Pearl Harbor remembered

Costine talks about the call to war, taking the fight to the enemy

T-L Photo/ROBERT A. DEFRANK John Costine, a veteran of the Pacific Theater of World War II, reflects on the Japanese attack on Pearl Harbor and U.S. involvement in the war.

ST. CLAIRSVILLE — The attack on U.S. forces at Naval Station Pearl Harbor by the Empire of Japan propelled this country into World War II and led to a call for soldiers in the fight against the Axis Powers.

John Costine, a practicing attorney at Costine Law Office in St. Clairsville, was one of the men who answered the call and who served in the Pacific Theater during the conflict. Today, on this 77th anniversary of the Pearl Harbor attack, Costine, now in his 90s, is reflecting on that military strike and what it meant to him and other Americans.

“I was in high school as a senior on Pearl Harbor Day, Dec. 7 in 1941,” he said. “We got the news on Sunday (Dec. 7), by radio, of the attack.”

A few years later he found himself aboard his first ship, the U.S.S. Barnwell, a Haskell-class attack transport.

“In 1942 I went to Bethany College, and in ’43 I joined the V-12 Unit (Navy College training program) at Bethany College. … I was given a commission as an ensign in the U.S. Naval Reserve. From there I went to Harvard for communications training. My specialties in the Navy were navigation and communications,” he said. “I enlisted in the V-12 Unit in Bethany. I did that because I knew I was probably going to be drafted if I didn’t, so we just enlisted in the program. There were probably about 750 of us in that program. We studied naval things, naval courses we had to take.”

One of the position plotting sheets from his years of service hangs in Costine’s office today. He can still trace his service in the western and southern Pacific in 1943 and 1944 as American forces took the war to the Japanese.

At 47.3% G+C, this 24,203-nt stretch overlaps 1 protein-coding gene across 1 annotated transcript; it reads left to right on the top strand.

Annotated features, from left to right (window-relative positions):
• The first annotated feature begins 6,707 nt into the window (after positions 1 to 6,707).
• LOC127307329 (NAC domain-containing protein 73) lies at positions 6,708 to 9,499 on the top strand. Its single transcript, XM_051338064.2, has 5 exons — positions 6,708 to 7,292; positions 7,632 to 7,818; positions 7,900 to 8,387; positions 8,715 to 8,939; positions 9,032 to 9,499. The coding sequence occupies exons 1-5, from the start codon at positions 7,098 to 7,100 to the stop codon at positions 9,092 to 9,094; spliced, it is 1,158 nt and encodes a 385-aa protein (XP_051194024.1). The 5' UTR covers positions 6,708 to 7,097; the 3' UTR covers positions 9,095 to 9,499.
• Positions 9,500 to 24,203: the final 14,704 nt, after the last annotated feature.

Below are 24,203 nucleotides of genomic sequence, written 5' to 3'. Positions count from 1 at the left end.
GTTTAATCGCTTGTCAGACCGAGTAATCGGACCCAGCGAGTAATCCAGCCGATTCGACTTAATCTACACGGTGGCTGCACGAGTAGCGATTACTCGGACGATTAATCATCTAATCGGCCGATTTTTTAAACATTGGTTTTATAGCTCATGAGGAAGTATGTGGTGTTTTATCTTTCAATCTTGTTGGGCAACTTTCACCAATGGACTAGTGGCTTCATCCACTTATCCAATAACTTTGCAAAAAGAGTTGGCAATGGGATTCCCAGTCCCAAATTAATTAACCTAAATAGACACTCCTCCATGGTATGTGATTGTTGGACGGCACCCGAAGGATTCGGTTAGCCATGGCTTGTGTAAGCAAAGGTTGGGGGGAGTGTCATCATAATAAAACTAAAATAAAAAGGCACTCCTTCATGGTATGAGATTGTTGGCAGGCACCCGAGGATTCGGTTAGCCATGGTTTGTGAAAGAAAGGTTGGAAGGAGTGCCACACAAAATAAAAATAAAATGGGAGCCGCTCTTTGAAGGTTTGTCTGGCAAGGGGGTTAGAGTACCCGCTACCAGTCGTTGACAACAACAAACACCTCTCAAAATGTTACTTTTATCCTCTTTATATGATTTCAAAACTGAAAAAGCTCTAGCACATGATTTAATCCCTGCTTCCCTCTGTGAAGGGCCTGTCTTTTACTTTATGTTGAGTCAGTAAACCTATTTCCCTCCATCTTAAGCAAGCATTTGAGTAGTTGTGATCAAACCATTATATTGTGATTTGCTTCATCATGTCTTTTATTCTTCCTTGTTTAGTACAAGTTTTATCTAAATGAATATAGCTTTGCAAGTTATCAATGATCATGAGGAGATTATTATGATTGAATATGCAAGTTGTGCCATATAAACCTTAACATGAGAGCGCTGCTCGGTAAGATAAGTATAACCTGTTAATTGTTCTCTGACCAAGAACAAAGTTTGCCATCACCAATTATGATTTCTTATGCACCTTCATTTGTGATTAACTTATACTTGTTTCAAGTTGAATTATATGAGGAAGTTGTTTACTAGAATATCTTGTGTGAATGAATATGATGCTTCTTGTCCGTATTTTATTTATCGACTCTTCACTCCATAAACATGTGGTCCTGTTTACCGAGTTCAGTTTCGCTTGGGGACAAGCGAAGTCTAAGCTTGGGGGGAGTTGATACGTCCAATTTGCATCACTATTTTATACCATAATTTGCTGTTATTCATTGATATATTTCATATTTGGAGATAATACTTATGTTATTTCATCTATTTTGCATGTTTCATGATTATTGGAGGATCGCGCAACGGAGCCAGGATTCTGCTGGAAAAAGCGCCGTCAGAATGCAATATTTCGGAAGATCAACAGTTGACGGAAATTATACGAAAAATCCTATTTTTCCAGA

“We sailed pretty much the whole distance of the area,” he said. “We were transporting troops. The ship was about 300 feet long, 60 feet wide. We could feed and bed 1,500 troops, and we moved them from island to island. … I did the navigation most of the time on the Barnwell.

“I saw a lot of ships sunk in the island harbor at Kure (Japan’s largest naval base during WWII). They were Japanese ships, of course,” he said. “We floated from island to island, unloaded troops, loaded troops, fed them and bedded them down.”

Costine also served on a PT boat tender. Those vessels generally supplied other boats with fuel, equipment, ammunition and sometimes basic repairs.

Costine has never been to Pearl Harbor or seen the site of the attack, but he said other veterans of the conflict that he knew have visited, though many of them are now deceased.

“A lot of my friends have gone to Pearl Harbor, gone on board the (U.S.S. Arizona Memorial),” he said, noting the attack and the entire conflict have been depicted again and again through the years.

“I’ve read a lot about it, the number of men killed at the time,” he said of the strike that drew the United States into the war. “I’ve seen the movies made of it.

“Someone who was actually at Pearl Harbor at the time of the attack, that (story) would be precious,” he added.